"I sat there thinking 'I am the baby child of a woman who was a maid and (a) man who was a truck driver, I was raised next to the railroad...but God!," Collins wrote. "As I sat amongst these leaders, it was confirmed that I may not be in the office yet but I have always done the work!"
In an interview with the Jackson Free Press earlier this year, Collins said she sees no reason why she could not make history as the first black woman elected to statewide office—and the first black Mississippian elected statewide since Reconstruction.
During the JFP's afternoon interview with Jennifer Riley Collins in downtown Jackson, she explained what she believes she can bring to the attorney general's office.
"Why do I think I can break the barrier? Why can't I break the barrier? I will be very honest with you. I am fully qualified for the position," she said. "I think people will see that as they learn about me, and as I get a chance to share my platform across the state of Mississippi. I think what I have to say will resonate with hard-working Mississippians, and they will see me as a fully qualified candidate. So why shouldn't I be able to break the barrier?"
Brandon Rue, the Democratic candidate for Mississippi House District 102, also attended the convention. He, like several other Democrats running for legislative seats this year, is getting help in the form of money and voter data from former U.S. Secretary of Agriculture Mike Espy. Espy ran for U.S. Senate in Mississippi last year against Republican Cindy Hyde-Smith. Though Espy lost that race, he amassed a massive campaign infrastructure with voter-targeting information that he is now using to help Democrats running in this year's legislative races.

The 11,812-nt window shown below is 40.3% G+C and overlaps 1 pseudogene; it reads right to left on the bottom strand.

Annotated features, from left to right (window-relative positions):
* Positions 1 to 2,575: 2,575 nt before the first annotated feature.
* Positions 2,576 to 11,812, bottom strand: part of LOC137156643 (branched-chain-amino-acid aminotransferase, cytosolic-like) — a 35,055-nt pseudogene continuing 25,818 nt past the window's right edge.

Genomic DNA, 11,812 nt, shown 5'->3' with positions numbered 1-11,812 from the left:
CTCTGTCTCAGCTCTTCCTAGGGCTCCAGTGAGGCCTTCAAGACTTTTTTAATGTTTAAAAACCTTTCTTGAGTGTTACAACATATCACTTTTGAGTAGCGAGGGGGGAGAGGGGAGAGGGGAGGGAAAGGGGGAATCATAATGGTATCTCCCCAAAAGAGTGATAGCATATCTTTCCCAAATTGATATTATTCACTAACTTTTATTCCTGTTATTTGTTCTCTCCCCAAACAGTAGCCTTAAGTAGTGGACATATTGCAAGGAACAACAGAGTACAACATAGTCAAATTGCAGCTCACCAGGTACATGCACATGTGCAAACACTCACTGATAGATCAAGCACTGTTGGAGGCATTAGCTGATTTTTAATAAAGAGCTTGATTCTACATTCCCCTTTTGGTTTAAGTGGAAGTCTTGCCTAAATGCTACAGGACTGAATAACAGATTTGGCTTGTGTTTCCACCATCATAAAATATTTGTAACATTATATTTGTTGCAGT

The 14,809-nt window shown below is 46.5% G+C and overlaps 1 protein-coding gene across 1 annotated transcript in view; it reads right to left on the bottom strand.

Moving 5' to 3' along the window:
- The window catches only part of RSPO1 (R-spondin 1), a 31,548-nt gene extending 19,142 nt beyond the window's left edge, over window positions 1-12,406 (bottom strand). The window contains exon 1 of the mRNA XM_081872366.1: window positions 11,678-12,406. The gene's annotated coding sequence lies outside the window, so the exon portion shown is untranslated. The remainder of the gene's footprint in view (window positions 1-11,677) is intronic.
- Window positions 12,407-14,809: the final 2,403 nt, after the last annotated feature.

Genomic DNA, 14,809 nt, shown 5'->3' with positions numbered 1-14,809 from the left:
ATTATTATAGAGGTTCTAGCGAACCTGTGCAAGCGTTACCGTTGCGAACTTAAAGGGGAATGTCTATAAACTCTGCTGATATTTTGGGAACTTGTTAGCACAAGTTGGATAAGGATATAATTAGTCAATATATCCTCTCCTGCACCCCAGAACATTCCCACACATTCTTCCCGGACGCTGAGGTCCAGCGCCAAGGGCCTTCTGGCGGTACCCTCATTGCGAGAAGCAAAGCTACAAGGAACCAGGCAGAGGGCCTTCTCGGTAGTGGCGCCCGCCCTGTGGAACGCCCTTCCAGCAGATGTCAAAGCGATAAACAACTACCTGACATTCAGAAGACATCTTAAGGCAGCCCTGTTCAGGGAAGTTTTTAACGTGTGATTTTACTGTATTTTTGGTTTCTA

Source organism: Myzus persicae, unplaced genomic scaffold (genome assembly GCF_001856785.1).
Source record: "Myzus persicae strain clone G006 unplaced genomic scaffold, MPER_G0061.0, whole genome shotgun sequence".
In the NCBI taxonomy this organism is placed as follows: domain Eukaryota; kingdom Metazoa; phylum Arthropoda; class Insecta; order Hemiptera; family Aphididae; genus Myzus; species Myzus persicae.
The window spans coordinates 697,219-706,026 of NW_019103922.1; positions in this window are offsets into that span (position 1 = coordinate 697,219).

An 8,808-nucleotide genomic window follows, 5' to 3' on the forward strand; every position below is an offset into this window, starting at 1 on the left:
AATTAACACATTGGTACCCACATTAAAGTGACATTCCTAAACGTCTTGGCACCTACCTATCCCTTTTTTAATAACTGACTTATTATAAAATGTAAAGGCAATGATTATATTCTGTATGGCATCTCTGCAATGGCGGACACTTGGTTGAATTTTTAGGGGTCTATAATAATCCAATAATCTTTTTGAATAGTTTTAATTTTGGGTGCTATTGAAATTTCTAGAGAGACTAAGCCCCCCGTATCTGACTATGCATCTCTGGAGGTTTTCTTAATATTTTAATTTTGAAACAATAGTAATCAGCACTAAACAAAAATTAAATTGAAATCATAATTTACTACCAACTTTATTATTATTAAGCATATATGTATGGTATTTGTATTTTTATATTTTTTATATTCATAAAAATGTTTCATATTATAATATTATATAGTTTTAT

Had Abrams won last year's race in Georgia, she would have been the first black woman to hold a governor's office in any state in U.S. history. Last month, she launched Fair Fight 2020, an organization she launched last month that is primarily focused on next year's presidential election, but which is also working to ensure fair elections in state races this year.
"We're targeting all of the battleground presidential states, and we include in that battleground Georgia, Arizona, Texas. We're also looking at Senate races, so we're in Alabama. We know that there are statewide races happening this year in Mississippi, Kentucky and Louisiana, so we're there," she said at the launch event in August.
Abrams lost to Republican Brian Kemp by a little more than just over one percentage point in the 2018 race for governor in Georgia, though questions remain about voter suppression after Kemp, blocked thousands of voter registrations and ordered the purging of thousands from Georgia's voter rolls.
Fair Fight 2020's efforts center on ensuring a "fair fight" by working to boost voter protections in states and prevent voter suppression and issues like those that plagued her race.
"Fair Fight 2020 will help staff, fund, and train robust Democratic voter protection operations in battleground states across our country, starting immediately," the organization's website reads. "These teams require an army of volunteers to build an infrastructure of accountability across all levels of government until every eligible voter can register, access the ballot, and cast a vote that is accurately counted. No matter your background or talents, you can make a difference."
Abrams, whose family lives in Hattiesburg, Miss., grew up in Gulfport, Miss., before moving to Georgia where she rose to become the Democratic minority leader in the State House there.
She has reached out to Jim Hood's campaign for governor to explain their organization's goals, but the two entities are not currently coordinating.
Voters will choose among candidates for statewide office in the general election on Nov. 6, 2019. Voters must register 30 days before an election to be eligible to vote.
More information on voting, voter registration and voter ID is available on the secretary of state's website at sos.ms.gov.